• Palacsintavar, Dobó u. 9, +36(36)413-980, [9]. 12-23. All main dishes are served in pancakes, are mostly around 2000 Ft, and are very large. Good selection of wines. Regulars seem to come here for desserts--and look really enthusiastic about them. Artistic interior feels like inspired by Andy Warhol. Located a bit off the beaten path.  edit
Onion soup is disappointedly non-traditional, but still good. Conqueror's soup is served in bread, and definitely worth tasting. Be careful with Sombrero--extremely hot, which is not indicated in menu.
  • Senator Ház, Dobó tér 11, [10]. winter: till 10pm. Decent place to eat if you stay near Dobó tér. Owned and managed by the same people as Senator Ház hotel. Before 11am, part of the restaurant is used for breakfast for guests staying at Senator Ház hotel. During the daytime, it attracts many non-residents even in winter time.  edit
  • White Deer Hunters Inn (Fehér Szarvas Vadásztanya), Klapka út 8. (downstairs next to Hotel Park), +36(36)411-129 (, fax: +36(36)516-129), [11]. 12pm-12am. Offers excellent game dishes. Not the cheapest in town, but the meals are excellent and the atmosphere is unique--although locals are rare here, compared to tourists. Interior is full of mounted animals--which not everyone may like. Menu in English, Finnish, French, Italian, Polish, Russian (translations may vary in minor aspects). Saddle of venison (3.150ft, cooked with truffles) is very tender, absolutely recommended. The hunter's favourite (2.680ft) is amazing in matching four sauces to four kinds of meat. Goose Ragout Soup (680ft) is quite interesting, and served in a bread. Mains 1500-3500ft.  edit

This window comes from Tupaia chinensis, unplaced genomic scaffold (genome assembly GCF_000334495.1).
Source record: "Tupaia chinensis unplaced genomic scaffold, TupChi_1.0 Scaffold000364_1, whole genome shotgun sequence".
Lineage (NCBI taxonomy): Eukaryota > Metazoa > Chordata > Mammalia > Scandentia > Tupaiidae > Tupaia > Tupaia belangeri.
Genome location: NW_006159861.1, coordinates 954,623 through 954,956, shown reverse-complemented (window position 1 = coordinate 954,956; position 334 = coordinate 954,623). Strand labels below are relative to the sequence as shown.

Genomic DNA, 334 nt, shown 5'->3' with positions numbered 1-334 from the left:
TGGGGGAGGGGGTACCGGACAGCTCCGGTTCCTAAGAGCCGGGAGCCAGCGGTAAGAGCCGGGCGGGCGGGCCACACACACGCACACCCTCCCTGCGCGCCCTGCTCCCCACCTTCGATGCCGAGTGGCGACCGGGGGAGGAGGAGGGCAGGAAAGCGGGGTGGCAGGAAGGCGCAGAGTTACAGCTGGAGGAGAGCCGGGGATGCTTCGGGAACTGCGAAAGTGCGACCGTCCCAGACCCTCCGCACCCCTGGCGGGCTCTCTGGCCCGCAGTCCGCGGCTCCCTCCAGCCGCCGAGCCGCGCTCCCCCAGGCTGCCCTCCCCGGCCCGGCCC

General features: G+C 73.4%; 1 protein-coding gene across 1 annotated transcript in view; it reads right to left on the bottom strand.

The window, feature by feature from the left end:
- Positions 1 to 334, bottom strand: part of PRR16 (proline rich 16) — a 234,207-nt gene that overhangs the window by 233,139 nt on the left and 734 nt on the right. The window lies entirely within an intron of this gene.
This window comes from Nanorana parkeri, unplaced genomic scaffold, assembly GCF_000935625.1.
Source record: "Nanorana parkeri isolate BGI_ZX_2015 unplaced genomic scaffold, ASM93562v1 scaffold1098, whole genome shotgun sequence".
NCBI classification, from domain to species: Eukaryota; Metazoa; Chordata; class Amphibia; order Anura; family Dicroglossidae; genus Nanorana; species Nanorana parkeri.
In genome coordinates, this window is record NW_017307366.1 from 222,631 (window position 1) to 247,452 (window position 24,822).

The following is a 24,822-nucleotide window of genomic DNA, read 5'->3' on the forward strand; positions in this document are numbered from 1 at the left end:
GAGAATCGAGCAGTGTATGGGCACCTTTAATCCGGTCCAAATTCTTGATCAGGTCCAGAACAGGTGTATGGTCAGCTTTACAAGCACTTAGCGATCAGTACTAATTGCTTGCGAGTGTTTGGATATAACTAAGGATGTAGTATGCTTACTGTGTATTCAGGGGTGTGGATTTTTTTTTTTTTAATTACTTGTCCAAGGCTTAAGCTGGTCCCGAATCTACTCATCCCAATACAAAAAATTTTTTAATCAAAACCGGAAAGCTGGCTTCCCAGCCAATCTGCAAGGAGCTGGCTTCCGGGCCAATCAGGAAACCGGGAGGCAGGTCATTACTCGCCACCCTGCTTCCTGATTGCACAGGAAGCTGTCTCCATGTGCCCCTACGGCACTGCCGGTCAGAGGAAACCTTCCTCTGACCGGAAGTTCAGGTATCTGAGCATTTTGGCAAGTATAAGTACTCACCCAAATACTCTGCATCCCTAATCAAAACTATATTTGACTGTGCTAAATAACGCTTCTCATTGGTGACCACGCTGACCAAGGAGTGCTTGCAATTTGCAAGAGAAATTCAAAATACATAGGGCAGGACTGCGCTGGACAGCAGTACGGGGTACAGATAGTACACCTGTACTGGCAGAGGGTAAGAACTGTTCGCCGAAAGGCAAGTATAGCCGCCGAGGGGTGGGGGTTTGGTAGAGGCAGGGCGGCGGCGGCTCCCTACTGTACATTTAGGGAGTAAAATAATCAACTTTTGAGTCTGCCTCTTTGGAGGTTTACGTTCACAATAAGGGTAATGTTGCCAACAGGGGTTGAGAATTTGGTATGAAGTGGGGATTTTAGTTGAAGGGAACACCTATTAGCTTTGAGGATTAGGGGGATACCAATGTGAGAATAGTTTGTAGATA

• Imola Udvarház Dózsa György tér 4. [12] Near the castle gate. In 2009 it was selected as one of the top 12 restaurants in Hungary. A good selection of wines from Eger and Tokaj wine regions. Mains 1600-3000 HUF



Eger is the centre of one of the top wine regions in Europe.


Egri Bikavér is most famous cuvee here, but there are several others definitely worth a sip.

Egri Bikavér (Bull's Blood) is a strong red Hungarian wine which supposedly saved a clever Hungarian girl from her fate with a Turkish sultan. During the time of the Turkish occupation, it is said a young girl was summoned to become a member of the local sultan's harem. Not wanting this fate for his daughter, her father gave her a bottle of Egri Bikavér to take to the sultan. He told her to tell the ruler it was bull's blood, and would make him invincible. The sultan, being Muslim, was unaccustomed to alcohol, and proceeded to pass out, leaving the daughter unharmed. That's a legend -- but in real life, also be careful with Egri Bikavér. It's excellent, but strong stuff!